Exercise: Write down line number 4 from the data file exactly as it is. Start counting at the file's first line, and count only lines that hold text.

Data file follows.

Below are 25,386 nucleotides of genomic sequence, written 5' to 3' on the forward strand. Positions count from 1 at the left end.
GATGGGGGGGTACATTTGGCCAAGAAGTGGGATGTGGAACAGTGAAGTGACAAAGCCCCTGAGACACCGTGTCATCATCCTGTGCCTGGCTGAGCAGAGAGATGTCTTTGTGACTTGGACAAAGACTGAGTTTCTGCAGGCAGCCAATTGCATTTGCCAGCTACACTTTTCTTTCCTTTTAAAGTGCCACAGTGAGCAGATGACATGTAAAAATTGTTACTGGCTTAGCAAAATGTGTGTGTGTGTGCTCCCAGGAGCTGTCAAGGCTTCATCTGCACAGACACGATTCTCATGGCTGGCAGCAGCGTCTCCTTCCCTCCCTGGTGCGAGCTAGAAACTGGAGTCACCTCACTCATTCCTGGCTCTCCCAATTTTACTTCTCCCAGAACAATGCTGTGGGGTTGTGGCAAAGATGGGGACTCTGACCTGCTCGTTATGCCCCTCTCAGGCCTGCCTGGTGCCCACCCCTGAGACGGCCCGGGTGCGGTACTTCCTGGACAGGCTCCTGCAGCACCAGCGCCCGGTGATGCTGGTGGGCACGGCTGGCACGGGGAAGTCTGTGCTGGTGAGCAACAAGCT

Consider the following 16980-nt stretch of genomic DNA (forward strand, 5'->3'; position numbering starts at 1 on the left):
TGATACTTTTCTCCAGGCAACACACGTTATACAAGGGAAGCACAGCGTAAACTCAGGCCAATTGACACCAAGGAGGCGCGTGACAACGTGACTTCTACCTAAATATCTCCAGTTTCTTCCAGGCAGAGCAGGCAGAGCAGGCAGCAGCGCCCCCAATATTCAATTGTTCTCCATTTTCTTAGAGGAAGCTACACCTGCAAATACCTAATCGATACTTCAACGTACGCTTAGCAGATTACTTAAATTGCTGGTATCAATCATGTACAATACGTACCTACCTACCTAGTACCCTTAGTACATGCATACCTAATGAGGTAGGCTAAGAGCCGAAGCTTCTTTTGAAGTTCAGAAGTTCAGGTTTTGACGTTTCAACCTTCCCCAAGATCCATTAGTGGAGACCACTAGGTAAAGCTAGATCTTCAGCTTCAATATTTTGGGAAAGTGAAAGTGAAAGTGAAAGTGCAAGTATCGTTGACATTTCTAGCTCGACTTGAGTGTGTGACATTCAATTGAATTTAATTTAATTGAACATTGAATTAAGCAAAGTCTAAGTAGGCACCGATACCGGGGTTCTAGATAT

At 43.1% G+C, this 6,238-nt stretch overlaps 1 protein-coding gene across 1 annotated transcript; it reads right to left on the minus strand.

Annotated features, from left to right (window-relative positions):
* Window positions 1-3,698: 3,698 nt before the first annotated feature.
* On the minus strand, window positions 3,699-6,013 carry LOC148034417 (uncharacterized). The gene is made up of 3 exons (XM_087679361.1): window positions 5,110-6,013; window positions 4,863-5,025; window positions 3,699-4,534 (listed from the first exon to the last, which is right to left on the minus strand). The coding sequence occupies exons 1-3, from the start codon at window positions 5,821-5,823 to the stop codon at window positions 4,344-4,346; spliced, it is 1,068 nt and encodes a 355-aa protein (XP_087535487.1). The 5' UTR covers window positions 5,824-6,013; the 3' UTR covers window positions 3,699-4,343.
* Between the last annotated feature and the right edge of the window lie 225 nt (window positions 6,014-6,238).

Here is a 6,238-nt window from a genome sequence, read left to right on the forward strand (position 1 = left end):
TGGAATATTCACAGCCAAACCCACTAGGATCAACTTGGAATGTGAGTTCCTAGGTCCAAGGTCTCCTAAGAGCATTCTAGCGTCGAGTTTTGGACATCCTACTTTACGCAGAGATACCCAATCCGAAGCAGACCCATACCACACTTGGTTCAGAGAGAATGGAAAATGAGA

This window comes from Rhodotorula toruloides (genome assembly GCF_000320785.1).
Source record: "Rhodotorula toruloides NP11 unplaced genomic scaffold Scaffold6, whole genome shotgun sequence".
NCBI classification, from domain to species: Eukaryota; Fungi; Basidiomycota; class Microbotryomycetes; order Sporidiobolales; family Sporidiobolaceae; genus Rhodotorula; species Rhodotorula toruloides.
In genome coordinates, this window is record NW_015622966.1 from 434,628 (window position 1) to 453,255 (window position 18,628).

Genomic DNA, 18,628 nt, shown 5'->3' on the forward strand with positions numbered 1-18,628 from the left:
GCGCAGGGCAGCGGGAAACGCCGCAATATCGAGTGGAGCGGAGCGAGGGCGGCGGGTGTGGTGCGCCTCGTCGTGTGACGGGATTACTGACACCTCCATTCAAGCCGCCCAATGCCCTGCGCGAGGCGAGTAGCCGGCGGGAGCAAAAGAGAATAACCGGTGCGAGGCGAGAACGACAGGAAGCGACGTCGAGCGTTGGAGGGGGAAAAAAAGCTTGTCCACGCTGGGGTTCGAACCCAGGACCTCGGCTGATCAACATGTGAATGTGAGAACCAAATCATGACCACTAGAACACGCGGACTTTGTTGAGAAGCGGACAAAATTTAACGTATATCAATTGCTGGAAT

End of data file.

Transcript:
TGATACTTTTCTCCAGGCAACACACGTTATACAAGGGAAGCACAGCGTAAACTCAGGCCAATTGACACCAAGGAGGCGCGTGACAACGTGACTTCTACCTAAATATCTCCAGTTTCTTCCAGGCAGAGCAGGCAGAGCAGGCAGCAGCGCCCCCAATATTCAATTGTTCTCCATTTTCTTAGAGGAAGCTACACCTGCAAATACCTAATCGATACTTCAACGTACGCTTAGCAGATTACTTAAATTGCTGGTATCAATCATGTACAATACGTACCTACCTACCTAGTACCCTTAGTACATGCATACCTAATGAGGTAGGCTAAGAGCCGAAGCTTCTTTTGAAGTTCAGAAGTTCAGGTTTTGACGTTTCAACCTTCCCCAAGATCCATTAGTGGAGACCACTAGGTAAAGCTAGATCTTCAGCTTCAATATTTTGGGAAAGTGAAAGTGAAAGTGAAAGTGCAAGTATCGTTGACATTTCTAGCTCGACTTGAGTGTGTGACATTCAATTGAATTTAATTTAATTGAACATTGAATTAAGCAAAGTCTAAGTAGGCACCGATACCGGGGTTCTAGATAT